Ken Burns-The National Parks
I know some think Ken Burns is God, but why in heaven does he still shoot 16mm film?
The eagerly anticipated National Parks series landed on my Plasma display tonight, and it looked like hell. Bad (and weird) colors, image weave, gigantic grain, compression artifacts...and it all looked generally soft to me....sort of a bad film look like something from the 1960's.
Burns knows how to tell a great story, and good thing...because it distracted me (for awhile) from the bad images. But the closer I got to the screen, the more garbage I saw. I know things get stepped on a few times between PBS master control and what I see at home, but for some reason, this series looks particularly bad on the air.
I can tell his cameraman Buddy Squires and the rest of his crew did a great job of shooting, but I think their choice of using super 16 was a bad idea...it just doesn't hold up in the long broadcast chain. He's gotten away with it in the past, with shows like "Baseball" and "Jazz", but that was mostly archival pictures and talking heads. The complexity of the landscapes in "National Parks" with the shades of light and color pallette just made the film fall apart.
I suspect the Blu Ray version might be much more watchable.
Didn't see it yet... but as you know film in general has a great deal more contrast lattitude and dynamic color range than does HD... and specifically s16mm has technically a great deal more resolution than HD. So, it should look phenominal. I'm not doubting you, it probably didn't... but it should.
It would seem that the problem lies somewhere in the production workflow rather than at the acquisition point. The problem is, that it could be almost anywhere that the wheels came off the bus... from the first telecine to your particular TV set, and a few dozen other places in between.
s16mm can look good or bad, it just depends on what you do with it... a look at the present and past s16mm network television shows will show you a huge range... from the terrible looking ("Walker Texas Ranger"), to more recent s16mm fare that really looked great ("My Name is Earl," "Scrubs"). In fact the first time I saw "Scrubs" on NBC's HD network feed on a 50" 1080 monitor I said "Wow... that's 16mm??" Which it was, and was not only beautifully saturated and with incredible lattitude, but razor sharp as a tack.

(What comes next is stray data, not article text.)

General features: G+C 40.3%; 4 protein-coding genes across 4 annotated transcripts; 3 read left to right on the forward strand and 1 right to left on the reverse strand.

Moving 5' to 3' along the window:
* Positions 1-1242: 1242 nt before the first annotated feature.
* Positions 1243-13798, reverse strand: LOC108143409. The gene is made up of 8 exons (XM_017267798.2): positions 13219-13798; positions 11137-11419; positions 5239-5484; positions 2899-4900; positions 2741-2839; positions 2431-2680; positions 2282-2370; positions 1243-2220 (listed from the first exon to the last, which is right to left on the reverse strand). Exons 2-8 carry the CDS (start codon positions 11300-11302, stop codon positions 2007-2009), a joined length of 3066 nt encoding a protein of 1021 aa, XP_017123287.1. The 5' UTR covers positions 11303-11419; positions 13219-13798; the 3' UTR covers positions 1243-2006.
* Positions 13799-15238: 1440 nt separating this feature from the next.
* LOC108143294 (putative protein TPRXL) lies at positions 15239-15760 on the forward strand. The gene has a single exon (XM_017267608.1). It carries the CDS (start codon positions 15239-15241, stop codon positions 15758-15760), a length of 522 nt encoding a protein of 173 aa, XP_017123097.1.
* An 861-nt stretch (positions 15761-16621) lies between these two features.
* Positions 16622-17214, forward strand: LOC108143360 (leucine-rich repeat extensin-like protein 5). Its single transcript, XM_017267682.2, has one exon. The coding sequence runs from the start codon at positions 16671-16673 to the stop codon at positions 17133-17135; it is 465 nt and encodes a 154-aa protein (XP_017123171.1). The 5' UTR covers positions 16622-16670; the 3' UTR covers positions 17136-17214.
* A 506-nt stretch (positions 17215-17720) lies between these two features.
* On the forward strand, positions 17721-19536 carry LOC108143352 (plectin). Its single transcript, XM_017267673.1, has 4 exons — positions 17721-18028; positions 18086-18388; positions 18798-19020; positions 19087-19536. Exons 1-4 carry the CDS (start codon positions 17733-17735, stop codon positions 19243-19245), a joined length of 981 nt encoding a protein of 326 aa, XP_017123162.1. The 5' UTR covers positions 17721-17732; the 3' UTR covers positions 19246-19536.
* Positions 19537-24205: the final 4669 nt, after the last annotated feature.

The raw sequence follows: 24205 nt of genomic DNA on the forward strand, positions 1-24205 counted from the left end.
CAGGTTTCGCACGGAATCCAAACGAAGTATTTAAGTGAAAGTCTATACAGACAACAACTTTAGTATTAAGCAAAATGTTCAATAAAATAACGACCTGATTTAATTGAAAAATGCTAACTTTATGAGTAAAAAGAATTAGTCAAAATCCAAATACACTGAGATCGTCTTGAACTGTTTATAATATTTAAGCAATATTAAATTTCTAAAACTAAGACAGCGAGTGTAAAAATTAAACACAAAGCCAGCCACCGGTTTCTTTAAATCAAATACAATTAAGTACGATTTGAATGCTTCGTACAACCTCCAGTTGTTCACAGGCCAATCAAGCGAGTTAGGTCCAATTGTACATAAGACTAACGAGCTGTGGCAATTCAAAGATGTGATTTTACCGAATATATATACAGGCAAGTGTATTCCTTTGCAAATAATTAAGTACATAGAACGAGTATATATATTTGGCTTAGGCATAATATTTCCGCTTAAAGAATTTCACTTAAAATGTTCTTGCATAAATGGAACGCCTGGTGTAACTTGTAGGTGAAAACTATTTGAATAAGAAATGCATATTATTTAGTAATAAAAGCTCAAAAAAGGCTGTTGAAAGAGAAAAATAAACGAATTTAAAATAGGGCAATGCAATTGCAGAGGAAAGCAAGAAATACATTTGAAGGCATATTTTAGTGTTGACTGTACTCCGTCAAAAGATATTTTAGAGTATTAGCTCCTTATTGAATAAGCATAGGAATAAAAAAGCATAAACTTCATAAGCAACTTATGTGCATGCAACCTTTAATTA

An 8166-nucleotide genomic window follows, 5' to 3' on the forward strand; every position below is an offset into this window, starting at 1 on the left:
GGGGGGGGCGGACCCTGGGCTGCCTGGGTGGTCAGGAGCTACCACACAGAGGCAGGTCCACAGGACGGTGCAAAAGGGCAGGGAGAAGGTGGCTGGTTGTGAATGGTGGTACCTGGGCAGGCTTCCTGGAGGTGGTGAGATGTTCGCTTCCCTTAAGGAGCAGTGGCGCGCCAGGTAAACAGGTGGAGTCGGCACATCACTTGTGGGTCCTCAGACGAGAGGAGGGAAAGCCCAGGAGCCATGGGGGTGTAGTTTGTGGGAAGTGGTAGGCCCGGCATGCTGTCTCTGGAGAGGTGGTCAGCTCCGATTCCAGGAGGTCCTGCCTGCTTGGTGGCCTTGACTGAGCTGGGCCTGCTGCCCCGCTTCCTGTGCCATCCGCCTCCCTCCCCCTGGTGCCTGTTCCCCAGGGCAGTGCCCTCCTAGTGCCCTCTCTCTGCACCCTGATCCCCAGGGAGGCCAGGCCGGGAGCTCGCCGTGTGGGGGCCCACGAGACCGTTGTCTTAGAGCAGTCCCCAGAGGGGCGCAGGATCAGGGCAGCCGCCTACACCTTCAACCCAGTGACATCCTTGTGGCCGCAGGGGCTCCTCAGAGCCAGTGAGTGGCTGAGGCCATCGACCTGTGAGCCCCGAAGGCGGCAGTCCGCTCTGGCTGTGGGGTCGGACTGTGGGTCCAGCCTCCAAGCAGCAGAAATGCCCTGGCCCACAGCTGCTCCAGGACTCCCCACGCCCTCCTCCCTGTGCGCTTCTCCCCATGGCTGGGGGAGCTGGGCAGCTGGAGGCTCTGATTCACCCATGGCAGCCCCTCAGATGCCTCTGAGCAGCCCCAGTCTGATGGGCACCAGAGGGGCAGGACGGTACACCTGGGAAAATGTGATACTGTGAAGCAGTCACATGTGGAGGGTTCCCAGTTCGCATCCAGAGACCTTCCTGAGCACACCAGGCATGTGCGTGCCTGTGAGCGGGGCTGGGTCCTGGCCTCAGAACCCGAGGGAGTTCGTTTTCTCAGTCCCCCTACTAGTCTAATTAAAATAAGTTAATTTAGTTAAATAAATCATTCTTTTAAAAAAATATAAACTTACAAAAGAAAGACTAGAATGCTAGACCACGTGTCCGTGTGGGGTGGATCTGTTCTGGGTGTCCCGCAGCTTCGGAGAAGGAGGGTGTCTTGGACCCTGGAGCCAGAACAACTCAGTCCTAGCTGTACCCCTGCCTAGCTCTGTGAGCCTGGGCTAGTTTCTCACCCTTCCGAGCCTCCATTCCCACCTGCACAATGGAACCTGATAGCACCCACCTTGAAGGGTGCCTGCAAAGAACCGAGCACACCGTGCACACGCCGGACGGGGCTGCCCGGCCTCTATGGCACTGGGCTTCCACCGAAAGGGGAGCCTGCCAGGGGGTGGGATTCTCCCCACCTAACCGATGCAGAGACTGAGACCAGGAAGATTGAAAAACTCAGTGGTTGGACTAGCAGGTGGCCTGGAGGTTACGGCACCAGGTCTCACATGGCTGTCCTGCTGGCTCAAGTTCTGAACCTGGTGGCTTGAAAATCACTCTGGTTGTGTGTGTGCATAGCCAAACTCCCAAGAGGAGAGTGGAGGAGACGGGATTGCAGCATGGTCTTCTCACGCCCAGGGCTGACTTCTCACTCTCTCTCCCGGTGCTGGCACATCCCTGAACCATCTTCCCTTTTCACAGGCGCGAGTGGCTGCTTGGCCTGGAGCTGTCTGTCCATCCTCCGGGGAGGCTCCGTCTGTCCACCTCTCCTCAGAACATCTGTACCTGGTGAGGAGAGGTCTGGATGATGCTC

I think Mr. Burns' problems lies someplace other than with the sprocket holes.
Fantastic Plastic Entertainment, Inc.
Some blurb in a recent Millimeter" magazine said the networks all hate super-16 now and refuse to haev anything made in it anymore. It was part of an article claiming there's no diff between 2-perf and 3-perf, and that 2-perf is as cheap to use as say an HD Sony Viper.
My hands-on film experience begins and ends with super-8 silent, so I don't think I'm competent to have an opinion. Except to say, if the film still winds up transferred to a DI, isn't that missing the point and adding that extra bit of expense over a pure digital image chain?
[Mark Suszko] "the networks all hate super-16 now and refuse to haev anything made in it anymore."
Wow, really. I guess the networks could take that position, but it sure would be surprising.
I'm not sure what current broadcast or cable network shows are shooting s16mm, but those in recent past have included Gilmore Girls, One Tree Hill, Malcolm in the Middle, Tru Calling, The OC, Monk, Dead Zone, Scrubs, My Name is Earl, and the first few seasons of Buffy the Vampire Slayer, to name a few.
Oh, and I do believe the COW's own Todd McMullen shoots NBC's "Friday Night Lights" on s16mm.
[Mark Suszko] "if the film still winds up transferred to a DI, isn't that missing the point and adding that extra bit of expense over a pure digital image chain?"